The only district-level waiver from many of the mandates of the No Child Left Behind Act will be around for at least one more year: The U.S. Department of Education has extended the so-called CORE districts’ waiver—and taken them off “high risk status.”
A lot of folks—especially state chiefs and the civil rights community—were really unhappy when the department approved the CORE waiver back in 2013. State officials worried that the department was trampling on California’s authority by allowing a group of districts to have their own deal with the feds. And civil rights groups worried that the waiver would be hard to oversee. (There are some technical differences between the CORE waiver and state waivers. More on that below.)
Last year, it seemed those doubters may have had a point: The department told the CORE districts they were at risk of losing their waiver, partly because of teacher-evaluation issues and delays with the districts’ system for gauging school progress.
The CORE districts are: Fresno, Long Beach, Los Angeles, Oakland, San Francisco, and Santa Ana Unified School Districts. (That’s two fewer districts than were part of Team Core Waiver back in 2013. Sacramento dropped out, in part because its teachers’ union became increasingly unhappy with the evaluation portion of the waiver. And Sanger Unified opted not to join the renewal application.)
The CORE waiver is special for reasons that go beyond its district-only structure: The CORE districts were among the first to experiment with using socio-emotional factors in their accountability system. That’s an idea that seems likely to catch on, particularly if states are given a lot more running room under a reauthorized Elementary and Secondary Education Act.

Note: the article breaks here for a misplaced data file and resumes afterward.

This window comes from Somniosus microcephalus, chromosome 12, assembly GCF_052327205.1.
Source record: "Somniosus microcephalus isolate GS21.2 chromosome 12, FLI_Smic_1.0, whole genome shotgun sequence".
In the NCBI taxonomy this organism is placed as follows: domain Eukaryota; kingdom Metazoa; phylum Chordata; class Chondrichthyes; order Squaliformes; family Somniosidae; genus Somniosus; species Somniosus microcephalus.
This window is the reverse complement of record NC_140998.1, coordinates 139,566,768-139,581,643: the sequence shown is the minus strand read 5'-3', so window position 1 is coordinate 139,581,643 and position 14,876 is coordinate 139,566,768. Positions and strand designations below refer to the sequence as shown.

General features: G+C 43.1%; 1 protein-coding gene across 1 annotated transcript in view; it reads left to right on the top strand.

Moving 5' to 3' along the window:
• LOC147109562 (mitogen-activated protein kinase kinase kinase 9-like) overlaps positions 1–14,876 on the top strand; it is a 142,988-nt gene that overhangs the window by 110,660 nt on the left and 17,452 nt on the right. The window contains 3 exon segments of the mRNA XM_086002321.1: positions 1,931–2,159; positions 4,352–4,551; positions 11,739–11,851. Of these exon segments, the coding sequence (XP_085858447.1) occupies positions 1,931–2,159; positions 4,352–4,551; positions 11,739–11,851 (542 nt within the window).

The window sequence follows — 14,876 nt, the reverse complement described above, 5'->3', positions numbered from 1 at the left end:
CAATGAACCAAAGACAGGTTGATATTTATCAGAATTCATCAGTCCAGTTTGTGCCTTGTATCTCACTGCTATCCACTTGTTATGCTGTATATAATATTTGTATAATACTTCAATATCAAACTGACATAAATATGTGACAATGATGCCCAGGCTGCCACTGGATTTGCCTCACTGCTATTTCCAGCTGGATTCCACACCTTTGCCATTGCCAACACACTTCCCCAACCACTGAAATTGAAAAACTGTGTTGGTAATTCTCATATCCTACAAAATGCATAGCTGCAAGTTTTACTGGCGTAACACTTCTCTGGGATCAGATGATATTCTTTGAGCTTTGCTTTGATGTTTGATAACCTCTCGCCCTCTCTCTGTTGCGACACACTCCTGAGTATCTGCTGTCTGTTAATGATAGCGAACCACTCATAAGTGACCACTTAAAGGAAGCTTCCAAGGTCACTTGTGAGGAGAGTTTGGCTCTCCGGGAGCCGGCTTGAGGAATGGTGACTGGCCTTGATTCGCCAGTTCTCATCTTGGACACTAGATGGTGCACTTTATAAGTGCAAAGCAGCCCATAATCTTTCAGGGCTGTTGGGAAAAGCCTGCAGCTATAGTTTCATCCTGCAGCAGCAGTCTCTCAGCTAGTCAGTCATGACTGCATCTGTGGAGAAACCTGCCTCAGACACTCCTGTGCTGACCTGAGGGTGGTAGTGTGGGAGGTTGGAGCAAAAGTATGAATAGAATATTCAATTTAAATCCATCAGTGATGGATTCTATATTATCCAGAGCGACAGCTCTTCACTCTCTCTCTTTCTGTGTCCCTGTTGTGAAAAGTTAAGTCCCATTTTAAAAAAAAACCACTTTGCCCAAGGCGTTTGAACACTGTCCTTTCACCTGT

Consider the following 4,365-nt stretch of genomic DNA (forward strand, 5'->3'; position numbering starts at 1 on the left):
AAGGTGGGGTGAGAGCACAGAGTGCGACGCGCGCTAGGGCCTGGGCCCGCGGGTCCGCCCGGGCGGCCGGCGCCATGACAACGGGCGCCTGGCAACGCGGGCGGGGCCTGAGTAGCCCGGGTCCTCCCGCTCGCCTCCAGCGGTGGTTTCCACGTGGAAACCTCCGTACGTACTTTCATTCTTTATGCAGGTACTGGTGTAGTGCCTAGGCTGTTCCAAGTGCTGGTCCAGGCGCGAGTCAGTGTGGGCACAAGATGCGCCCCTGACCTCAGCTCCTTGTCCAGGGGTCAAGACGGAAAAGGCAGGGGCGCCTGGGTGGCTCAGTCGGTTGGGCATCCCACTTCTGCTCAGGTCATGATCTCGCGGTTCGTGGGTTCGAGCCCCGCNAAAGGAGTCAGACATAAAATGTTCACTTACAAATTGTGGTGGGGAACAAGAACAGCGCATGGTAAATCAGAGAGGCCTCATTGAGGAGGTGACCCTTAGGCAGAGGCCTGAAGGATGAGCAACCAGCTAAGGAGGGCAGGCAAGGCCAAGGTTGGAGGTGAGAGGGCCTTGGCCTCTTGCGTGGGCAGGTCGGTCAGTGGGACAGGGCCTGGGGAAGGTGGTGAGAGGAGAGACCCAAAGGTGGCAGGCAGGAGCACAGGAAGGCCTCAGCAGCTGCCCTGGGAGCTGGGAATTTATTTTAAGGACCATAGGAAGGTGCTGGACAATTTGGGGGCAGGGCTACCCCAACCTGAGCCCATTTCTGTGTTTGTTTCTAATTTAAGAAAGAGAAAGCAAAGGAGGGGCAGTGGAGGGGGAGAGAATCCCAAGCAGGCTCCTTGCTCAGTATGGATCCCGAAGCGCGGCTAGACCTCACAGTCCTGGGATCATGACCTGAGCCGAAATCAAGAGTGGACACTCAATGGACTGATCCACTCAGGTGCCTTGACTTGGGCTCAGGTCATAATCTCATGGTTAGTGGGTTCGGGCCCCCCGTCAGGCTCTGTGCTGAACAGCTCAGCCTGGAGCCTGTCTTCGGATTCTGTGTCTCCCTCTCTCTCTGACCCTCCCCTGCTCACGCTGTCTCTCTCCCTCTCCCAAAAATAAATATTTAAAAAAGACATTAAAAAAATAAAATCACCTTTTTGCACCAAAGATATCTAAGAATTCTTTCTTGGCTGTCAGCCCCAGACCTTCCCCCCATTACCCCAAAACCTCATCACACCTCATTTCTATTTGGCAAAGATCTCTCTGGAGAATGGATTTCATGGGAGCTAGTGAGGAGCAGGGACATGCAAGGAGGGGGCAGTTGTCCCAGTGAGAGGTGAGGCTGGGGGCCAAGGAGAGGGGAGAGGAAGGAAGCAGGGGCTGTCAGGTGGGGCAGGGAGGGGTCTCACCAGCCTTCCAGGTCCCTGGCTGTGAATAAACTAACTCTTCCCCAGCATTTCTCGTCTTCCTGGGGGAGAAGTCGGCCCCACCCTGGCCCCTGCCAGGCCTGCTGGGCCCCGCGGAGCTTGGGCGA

And the districts have gotten creative when it comes to school turnarounds, by essentially using the buddy system. The districts allow low-performing schools the chance to partner with better-performers, with similar demographics and challenges.
For those keeping score: South Dakota is now the only waiver recipient that’s at risk of losing its flexibility. (The state is protesting its high-risk designation, though.) And so far, the department hasn’t allowed any other district—or group of districts—to bypass the state and get their very own waiver, even though Seattle tried.
What’s more, the department has now renewed waivers for 39 states and the District of Columbia. Still waiting in the waiver wings: Colorado, Louisiana, and Texas. (Illinois is on a different schedule because it got its waiver so late in the game.)
It doesn’t seem like the department is in a waiver-pulling mood these days. But if it were, Texas would seem like a good bet for revocation. The Lone Star State made it very clear it wasn’t going to go along with the department’s vision on teacher evaluation.
For you technically minded folks out there: The CORE districts’ waiver is not exactly the same as a traditional, state-level NCLB waiver. Like states, the districts get to have their own accountability system; instead of going with adequate yearly progress, they get some wiggle room on the law’s “highly qualified teacher provision,” and they can get access to Title I money that’s typically set aside for choice and tutoring. The big difference between the set of waivers that the CORE districts are implementing and a traditional NCLB waiver is that the districts are granted waivers of slightly different provisions of the law than the states that are implementing ESEA flexibility.
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